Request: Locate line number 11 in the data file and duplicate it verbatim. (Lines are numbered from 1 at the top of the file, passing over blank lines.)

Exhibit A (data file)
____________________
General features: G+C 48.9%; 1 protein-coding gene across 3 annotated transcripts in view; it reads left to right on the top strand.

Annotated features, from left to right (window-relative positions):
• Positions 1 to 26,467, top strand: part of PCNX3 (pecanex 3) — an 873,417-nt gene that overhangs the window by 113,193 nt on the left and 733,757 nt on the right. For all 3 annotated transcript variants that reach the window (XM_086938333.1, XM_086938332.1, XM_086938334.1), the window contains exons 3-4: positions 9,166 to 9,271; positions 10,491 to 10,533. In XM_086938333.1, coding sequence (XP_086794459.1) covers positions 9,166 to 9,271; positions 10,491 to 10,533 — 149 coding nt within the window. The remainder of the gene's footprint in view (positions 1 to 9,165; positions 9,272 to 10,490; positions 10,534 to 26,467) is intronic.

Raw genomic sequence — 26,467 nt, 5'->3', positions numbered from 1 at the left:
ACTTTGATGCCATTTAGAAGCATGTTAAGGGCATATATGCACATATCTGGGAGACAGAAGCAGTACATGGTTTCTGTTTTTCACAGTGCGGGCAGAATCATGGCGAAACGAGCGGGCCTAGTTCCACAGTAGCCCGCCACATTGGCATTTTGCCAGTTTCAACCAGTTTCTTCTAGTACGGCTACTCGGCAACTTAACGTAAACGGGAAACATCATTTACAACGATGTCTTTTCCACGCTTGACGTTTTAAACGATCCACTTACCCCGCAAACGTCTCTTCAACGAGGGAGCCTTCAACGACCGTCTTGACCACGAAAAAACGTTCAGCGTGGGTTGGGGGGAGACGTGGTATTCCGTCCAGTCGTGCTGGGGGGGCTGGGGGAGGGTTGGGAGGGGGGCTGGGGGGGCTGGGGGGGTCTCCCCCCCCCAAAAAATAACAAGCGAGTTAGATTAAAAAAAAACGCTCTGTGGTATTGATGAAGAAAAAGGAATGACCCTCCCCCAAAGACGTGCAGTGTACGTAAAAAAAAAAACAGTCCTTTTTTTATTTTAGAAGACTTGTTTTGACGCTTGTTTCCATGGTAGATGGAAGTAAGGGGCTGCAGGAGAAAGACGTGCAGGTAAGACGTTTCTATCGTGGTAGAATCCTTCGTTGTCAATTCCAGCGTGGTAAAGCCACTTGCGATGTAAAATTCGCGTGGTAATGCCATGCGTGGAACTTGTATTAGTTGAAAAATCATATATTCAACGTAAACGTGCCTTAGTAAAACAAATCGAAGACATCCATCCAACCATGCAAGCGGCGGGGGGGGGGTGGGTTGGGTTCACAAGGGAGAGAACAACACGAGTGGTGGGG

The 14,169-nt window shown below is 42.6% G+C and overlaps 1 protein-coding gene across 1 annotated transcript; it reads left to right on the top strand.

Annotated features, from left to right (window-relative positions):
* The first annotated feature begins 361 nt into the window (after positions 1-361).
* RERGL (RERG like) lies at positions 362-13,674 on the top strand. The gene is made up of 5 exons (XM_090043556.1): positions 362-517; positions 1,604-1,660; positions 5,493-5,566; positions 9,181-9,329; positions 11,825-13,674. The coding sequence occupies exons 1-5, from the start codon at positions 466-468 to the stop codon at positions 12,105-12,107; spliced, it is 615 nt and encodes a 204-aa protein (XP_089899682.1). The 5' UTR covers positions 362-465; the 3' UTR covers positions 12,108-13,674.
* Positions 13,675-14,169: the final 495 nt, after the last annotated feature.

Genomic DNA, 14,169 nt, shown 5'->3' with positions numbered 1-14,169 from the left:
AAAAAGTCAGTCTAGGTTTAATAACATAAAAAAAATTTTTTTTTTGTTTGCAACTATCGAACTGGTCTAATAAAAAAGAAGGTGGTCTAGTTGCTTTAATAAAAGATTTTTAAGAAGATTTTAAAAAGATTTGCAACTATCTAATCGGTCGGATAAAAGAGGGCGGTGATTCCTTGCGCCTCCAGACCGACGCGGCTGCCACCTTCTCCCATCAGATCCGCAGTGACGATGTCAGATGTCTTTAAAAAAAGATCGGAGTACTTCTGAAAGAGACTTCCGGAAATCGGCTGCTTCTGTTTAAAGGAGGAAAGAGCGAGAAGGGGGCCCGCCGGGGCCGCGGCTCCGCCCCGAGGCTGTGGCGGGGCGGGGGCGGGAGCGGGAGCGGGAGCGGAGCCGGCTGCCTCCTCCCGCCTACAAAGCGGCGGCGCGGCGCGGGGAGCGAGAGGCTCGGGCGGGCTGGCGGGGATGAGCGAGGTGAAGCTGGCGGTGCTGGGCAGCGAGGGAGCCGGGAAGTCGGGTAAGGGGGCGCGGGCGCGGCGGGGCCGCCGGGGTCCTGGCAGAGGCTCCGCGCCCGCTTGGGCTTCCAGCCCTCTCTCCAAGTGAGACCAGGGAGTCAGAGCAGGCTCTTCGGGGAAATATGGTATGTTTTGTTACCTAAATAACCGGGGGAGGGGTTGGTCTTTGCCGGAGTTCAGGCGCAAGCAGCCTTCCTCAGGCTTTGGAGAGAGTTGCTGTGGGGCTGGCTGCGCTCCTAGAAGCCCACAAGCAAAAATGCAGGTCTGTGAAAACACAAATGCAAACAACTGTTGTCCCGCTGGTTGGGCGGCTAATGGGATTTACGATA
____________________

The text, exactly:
Genomic DNA, 14,169 nt, shown 5'->3' with positions numbered 1-14,169 from the left: